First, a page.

Research and critical thinking inspire students

"For this course you want to read the material and be prepared", exchange student Anna Tydén says.

Tora Sanden Døskeland has a bachelor in literature from the University of Copenhagen and is currently doing a one-year-programme in gender studies at UiB. Postgraduate student Anna Tydén is doing a MA-degree in Modern Culture at the University of Copenhagen and is currently on exchange here in Bergen.
Oda Eiken, UiB

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The curriculum for the new course «Gender, Migration and Time» is directly linked with current research on migration in Europe, an angle that the students highly appreciate.

"A good aspect of the course is that is we shape it together. There is no right or wrong answer, but rather a focus on critical thinking and discussion", Anna Tydén and Tora Sanden Døskeland explain. The two students with a background in literature highly appreciate the focus on current research and that they get to be part of the research process.

The course "Gender, Migration and Time" is closely linked with the newly launched project WAIT - waiting for an uncertain future: temporalities of irregular migration at Centre for Women’s and Gender research (SKOK) headed by Christine M. Jacobsen, director of SKOK.

"This is definitely the most fun course to teach", Jacobsen says. Jacobsen and course leader Randi Elin Gressgård highlight that it has been an important strategy to structure the course in this particular way in order to minimize the distance between researcher and student. During the lectures, researchers from WAIT, PhD candidates at SKOK and students sit mixed together discussing all topics.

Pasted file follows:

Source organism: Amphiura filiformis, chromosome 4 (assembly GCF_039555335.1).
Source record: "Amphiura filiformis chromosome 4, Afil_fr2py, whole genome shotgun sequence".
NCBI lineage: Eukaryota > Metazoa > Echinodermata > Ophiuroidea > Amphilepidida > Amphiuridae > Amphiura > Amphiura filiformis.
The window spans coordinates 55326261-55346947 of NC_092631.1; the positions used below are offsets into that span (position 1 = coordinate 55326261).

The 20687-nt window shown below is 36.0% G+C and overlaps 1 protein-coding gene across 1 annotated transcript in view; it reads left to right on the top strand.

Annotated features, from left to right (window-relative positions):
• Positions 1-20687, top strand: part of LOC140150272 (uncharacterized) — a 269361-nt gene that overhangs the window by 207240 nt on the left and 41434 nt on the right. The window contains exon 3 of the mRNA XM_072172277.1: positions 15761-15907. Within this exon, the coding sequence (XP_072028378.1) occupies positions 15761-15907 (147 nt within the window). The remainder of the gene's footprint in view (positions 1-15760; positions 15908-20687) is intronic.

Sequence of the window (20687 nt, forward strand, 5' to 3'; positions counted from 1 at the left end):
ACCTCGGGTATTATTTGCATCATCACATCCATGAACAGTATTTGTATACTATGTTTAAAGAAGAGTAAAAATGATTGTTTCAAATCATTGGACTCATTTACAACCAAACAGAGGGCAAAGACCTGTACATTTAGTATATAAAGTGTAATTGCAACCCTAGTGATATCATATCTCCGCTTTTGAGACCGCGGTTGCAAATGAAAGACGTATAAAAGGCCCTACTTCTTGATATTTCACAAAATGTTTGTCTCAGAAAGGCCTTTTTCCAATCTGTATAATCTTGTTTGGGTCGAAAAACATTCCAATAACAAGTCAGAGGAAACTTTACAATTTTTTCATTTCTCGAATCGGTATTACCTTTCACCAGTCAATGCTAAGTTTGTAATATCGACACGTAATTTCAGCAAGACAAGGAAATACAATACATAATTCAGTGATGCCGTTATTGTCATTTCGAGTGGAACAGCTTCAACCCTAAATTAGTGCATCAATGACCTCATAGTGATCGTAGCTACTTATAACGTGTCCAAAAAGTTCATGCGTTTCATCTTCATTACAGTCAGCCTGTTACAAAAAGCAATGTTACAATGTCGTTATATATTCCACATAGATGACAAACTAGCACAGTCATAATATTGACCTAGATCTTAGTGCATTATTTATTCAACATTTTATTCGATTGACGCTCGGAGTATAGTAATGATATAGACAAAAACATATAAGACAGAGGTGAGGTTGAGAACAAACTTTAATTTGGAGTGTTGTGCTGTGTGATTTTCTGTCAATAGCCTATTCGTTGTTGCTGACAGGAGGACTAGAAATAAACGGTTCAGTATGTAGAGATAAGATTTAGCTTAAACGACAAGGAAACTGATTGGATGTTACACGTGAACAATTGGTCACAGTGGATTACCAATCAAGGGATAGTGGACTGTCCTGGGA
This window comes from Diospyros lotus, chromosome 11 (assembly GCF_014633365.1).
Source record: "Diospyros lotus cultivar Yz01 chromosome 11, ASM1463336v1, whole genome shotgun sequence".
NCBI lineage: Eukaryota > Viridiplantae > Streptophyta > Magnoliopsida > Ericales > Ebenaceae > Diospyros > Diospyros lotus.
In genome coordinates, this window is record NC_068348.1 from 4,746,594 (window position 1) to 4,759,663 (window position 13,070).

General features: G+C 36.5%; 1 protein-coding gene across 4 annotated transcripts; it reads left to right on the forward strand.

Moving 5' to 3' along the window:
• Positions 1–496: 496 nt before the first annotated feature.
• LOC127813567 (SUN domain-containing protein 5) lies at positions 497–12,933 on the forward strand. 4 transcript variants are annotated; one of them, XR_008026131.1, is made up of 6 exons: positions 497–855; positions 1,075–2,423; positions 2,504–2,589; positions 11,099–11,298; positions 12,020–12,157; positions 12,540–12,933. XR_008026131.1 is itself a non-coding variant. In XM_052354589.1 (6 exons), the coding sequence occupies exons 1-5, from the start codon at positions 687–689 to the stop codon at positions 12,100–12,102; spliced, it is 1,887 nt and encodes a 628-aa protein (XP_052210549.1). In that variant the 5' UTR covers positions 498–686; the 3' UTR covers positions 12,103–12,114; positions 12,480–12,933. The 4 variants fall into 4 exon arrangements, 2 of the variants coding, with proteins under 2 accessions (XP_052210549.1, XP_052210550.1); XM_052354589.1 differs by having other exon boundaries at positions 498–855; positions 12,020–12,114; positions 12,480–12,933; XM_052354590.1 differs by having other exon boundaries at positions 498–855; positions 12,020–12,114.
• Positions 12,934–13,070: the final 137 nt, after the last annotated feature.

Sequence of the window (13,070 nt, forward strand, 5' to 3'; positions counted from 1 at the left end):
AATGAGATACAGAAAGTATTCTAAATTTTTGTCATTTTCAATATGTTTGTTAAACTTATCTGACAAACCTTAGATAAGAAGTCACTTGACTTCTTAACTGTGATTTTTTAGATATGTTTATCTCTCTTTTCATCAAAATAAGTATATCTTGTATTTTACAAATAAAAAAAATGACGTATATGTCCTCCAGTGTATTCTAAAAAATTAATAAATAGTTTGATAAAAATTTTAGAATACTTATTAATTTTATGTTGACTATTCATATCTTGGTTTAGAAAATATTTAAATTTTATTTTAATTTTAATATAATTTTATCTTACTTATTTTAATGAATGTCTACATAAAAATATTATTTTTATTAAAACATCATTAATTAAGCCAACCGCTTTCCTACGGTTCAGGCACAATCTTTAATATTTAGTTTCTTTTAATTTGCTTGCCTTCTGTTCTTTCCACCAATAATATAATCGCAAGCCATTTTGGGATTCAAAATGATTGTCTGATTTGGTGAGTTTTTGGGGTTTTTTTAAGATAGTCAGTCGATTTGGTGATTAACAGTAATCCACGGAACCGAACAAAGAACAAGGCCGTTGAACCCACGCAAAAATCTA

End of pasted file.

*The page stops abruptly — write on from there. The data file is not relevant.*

Interdisciplinary focus

Walking in to the lecture, the room is buzzing with discussions. The vibe is informal and humorous, and articles are explored both collectively and in groups. All students and researchers have different backgrounds, such as anthropology, sociology, geography and international relations, which gives everyone an opportunity to learn from each other’s experiences and perspectives.

"It is great that everyone has different backgrounds, and that there are so many competent and resourceful researchers involved and part of teaching the course", Tora and Anna says. They themselves have a background in literature from the University of Copenhagen.

They agree that more courses at university level should be structured in a similar way as this course. Often students read because they have to, but in this course you want to read and come prepared to class the two students says.

Why it works

Both Tora and Anna find it difficult to explain what it is exactly that makes the course so good, and explains instead that it is all the different parts, the structure, the interactivity and open platform, that together creates a whole that works so well.  

"From the very beginning the researchers created openness in the lectures enabling fruitful discussions. If this had not been established from the beginning, then the discussions would not be as dynamic as they are now", they explain.

Anna and Tora also highlight that the focus on migration is an important factor for why the course is so interesting.

Creative expressions

Now, the students will start constructing their own project over a freely chosen research topic. In this part of the course, the students will freely choose a format to work with. It can be anything between film, pod cast, blog post, magazine and photography. Tora and Anna have already started planning their project, and will during the next few weeks dig deep into the material and find the right angle for their topic.